"We shall never achieve harmony with land, any more than we shall achieve absolute justice or liberty for people. In these higher aspirations the important thing is not to achieve, but to strive."
-Aldo Leopold (Born in Iowa in 1887)
Tallgrass Prairie National Preserve was established in 1996. It is the only unit of the National Park System dedicated to the rich natural and cultural history of the tallgrass prairie ecosystem. This 10,894 acre portion of the once vast tallgrass prairie is being preserved as a critical resource for the benefit, education, and enjoyment of this and future generations. It is a unique private/public partnership between the National Park Service (the primary land manager) and The Nature Conservancy (the primary landowner).
Learn About Recent Natural Resource Issues
Bison Fact Sheet - (280 KB)
Fire Fact Sheet - (1.34 MB)
Restoration Fact Sheet - (1.01 MB)
A SEA OF GRASS
Tallgrass prairie once covered more than 170 million acres of the United States, from Indiana to Kansas and from Canada to Texas. Nearly all of it is gone, plowed under for agriculture or urban development. An ancient past survives in the irreplaceable Flint Hills tallgrass.
In prehistory, what is now a sea of grass, was once a shallow sea of water. Two hundred to 300 million years ago the gray and white rock limestone and steel tough chert commonly called "flint" began to form from this Permian Sea floor and the famous Flint Hills geology. The result was shallow, rocky land considered unsuitable for plowing but excellent for pasture. The natural prairie cycle of weather, wildfires, and animal grazing -- once bison, now cattle -- has sustained the tallgrass prairie and its diverse plant and animal species ever since.
Now you can find over 500 species of plants, nearly 150 species of birds, 39 species of reptiles and amphibians, and 31 species of mammals. Much of the prairie flora and fauna is far too tiny to be seen from a passing car. For those who take the time to stop and look closer, a subtle world of special beauty and natural wonder is waiting.
The National Park Service's Heartland Network Inventory and Monitoring Program and others have gathered baseline data on plant and animal communities on the preserve. Click on the hyperlink above to learn more about this program and its importance to the health of the prairie community.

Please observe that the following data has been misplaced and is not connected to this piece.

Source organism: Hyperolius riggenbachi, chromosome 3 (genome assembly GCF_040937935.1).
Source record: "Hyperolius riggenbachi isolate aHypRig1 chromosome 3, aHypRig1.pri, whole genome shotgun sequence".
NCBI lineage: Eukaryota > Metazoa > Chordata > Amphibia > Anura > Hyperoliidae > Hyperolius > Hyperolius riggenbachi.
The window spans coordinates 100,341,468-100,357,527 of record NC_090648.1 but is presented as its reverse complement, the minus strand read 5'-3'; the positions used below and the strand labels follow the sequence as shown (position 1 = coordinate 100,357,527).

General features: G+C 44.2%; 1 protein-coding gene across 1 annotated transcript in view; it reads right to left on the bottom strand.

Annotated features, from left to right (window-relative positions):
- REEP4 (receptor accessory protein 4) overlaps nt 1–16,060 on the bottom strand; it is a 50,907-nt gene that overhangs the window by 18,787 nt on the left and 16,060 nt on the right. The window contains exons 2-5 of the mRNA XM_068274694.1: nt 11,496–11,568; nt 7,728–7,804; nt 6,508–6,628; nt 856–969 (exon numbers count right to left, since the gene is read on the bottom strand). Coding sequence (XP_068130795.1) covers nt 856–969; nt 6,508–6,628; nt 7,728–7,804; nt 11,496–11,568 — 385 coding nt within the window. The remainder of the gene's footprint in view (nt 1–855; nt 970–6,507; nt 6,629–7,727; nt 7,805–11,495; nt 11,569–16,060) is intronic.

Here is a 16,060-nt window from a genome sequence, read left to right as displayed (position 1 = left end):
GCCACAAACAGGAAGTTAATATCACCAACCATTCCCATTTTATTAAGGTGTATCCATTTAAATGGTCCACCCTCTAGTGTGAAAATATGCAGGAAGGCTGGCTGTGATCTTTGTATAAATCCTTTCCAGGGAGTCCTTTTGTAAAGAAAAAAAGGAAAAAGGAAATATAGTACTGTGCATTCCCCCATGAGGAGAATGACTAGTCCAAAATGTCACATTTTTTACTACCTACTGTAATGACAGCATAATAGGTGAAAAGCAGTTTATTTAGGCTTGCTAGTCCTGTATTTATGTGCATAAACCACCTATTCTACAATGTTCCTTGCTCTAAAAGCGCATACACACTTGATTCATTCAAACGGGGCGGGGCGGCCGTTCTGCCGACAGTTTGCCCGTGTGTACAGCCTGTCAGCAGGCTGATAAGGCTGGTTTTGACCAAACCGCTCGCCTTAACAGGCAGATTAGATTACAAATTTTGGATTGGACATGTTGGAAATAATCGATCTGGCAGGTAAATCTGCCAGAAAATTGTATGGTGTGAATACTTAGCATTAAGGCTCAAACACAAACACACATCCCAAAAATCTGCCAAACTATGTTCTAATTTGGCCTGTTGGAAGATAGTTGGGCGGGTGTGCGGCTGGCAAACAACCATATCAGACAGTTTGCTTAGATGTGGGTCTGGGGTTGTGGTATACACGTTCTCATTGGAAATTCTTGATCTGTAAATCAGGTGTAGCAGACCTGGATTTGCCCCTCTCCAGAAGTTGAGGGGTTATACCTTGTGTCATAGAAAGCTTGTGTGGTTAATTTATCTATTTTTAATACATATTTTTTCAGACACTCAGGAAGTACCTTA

In 2010 the preserve held its second annual Marvin Schwilling Memorial Butterfly Count. See the results.
Tallgrass Prairie National Preserve invites you to experience a rare relic of the once vast prairie through hiking trails and prairie bus tours.
- The Southwind Nature Trail, open 24 hours all year, starts in front of the Spring Hill Ranch house. The trail winds its way through the lower prairie, across a tree lined creek bed, and up gently rolling hills to expansive vistas of this unsurpassed pristine beauty. The loop trail measures 1 3/4 miles.
- The Bottomland Trail is open 24 hours all year. Heading south from the Spring Hill Ranch house on Hwy 177 visitors take the first left turn past the Saint Anthony Cemetery on a gravel county road. Drive down this road about 1/3 of a mile. Look for a fence enclosed parking area and the trailhead to your left. There are two loops to choose from, the longer being approximately one mile in length. Along the path visitors will find five interpretive wayside panels and a trailhead kiosk with brochures at the beginning of the trail. For relaxation and reflection, visitors will find benches at appropriate locations along the path. This trail features both natural and cultural history. This trail in wheelchair accessible. Comfort station available on site.
This trail provides visitors an opportunity to experience walking through a riparian prairie, while gaining an understanding of its rarity as a natural plant community and its importance in the human history of the Flint Hills region. The trail area is now a prairie restoration area. Continue to visit the trail and view the progress.
Fox Creek Trail is open 24 hours all year. Trail is a northern extension from the Bottomland Trail, but is not wheelchair accessible. It winds itself along and through Fox Creek for six miles round-trip. This trail allows visitors to experience a riparian area, while seeing a range of wildlife such as turkey, white-tail deer, and a variety of bird species.
Hiking Trails - See hiking trails page for further information on this new visitor experience.